But why stop at phase 4.0? Another fascinating antenna-forming technique is additive manufacturing (AM), often called 3D printing, and which I’ll call Antenna 5.0 . Using this layer-by-layer approach to fabrication of both the conductors and insulators, it is possible and economical to literally build antenna structures which were simply not possible using metal bending, etching, attaching, and even sputtering. As a result, antennas which were previously only imaginary (or had not yet been envisioned) have become very possible.
But in the antenna world — which in its earlier years was relatively slow moving, with the major change being reduction in size as wavelengths decreased – there’s yet another change: the antenna-less antenna, what I designate as Antenna 6.0 . “Antenna-less antenna” may be a play on words, or a matter of semantics, but companies such as Fractus Antennas are promoting what they call “antenna boosters” which mount on the PC board, like the chip antenna. However, these virtual antennas (based on mathematical fractals) replace the chip antenna and its limited bandwidth, and interact with the PC board to create multiband antennas, which are increasingly needed with today’s smartphones, and will be even more so with 5G deployment; there’s a good explanation of the principle here.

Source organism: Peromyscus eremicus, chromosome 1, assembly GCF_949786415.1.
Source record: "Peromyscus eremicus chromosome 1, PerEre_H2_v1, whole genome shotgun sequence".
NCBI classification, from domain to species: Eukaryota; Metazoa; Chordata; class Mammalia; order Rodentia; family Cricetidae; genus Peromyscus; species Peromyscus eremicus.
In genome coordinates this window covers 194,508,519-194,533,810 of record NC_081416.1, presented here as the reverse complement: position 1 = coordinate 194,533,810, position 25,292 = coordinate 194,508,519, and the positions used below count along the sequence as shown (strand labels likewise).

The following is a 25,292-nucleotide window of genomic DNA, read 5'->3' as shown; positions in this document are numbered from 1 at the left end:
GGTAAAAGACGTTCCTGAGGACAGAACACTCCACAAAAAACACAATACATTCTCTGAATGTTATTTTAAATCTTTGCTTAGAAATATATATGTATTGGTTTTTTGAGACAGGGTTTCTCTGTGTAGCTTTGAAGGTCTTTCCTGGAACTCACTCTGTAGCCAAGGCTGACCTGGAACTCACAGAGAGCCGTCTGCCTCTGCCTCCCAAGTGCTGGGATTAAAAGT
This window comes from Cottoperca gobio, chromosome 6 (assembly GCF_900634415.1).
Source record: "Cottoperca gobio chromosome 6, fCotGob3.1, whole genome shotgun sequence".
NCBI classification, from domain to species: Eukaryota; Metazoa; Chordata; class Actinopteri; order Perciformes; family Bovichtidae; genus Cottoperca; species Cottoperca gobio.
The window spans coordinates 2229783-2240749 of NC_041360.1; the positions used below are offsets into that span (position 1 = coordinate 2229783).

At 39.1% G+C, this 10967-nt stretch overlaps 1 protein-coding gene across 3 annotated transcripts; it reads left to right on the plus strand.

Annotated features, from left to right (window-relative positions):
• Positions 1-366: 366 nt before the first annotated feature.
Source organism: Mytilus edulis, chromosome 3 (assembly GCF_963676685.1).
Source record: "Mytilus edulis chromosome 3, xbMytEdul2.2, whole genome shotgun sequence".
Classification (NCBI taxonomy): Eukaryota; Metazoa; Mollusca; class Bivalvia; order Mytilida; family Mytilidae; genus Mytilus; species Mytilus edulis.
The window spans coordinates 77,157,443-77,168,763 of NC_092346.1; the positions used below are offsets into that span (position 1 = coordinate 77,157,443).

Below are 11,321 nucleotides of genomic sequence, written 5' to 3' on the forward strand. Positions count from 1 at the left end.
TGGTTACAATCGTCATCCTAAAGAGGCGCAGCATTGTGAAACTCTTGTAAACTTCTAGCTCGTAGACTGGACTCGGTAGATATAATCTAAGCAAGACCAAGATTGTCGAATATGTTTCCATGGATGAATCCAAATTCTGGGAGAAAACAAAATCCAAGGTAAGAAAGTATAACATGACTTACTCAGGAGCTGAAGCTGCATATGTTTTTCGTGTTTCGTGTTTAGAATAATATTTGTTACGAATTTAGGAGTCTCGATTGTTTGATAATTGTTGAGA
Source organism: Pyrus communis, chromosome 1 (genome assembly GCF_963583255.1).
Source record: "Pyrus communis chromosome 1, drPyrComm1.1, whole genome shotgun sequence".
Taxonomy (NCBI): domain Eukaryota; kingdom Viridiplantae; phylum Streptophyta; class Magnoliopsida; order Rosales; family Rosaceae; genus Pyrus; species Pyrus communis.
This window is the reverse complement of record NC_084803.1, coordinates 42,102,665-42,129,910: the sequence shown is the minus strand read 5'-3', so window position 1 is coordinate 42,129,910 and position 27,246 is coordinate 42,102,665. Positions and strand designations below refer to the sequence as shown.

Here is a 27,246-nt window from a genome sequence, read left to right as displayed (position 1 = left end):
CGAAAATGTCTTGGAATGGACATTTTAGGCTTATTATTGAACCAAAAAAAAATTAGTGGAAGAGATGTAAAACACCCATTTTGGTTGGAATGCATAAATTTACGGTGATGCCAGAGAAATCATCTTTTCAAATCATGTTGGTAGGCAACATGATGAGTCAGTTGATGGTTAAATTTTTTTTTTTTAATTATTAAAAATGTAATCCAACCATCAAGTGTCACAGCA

A lot of the “credit” for ability to conceive and deploy these newer antenna is made possible by sophisticated EM-field modeling tools, which allow the configuration to be analyzed in detail. This is a capability which was not available for the earliest antenna designs, which were often developed using a little analysis, a lot of instinct, and even more trial-and-error. Modeling tools have changed antenna design from largely being “magic” and experience to a much-more rigorous discipline.
Obviously, advances in antenna technology will not obsolete their predecessor implementations. There’s still a need for antennas from each phase, depending on the application priorities, constraints, and real-world demands. Still, it’s nice to have such a wide menu to choose from, and no longer be limited to the highly visible “classic” designs, regardless of how many memories or visuals are associated with them.
What’s your antenna exposure? Have you had any experience with using metamaterials, additive, or antenna-less antennas?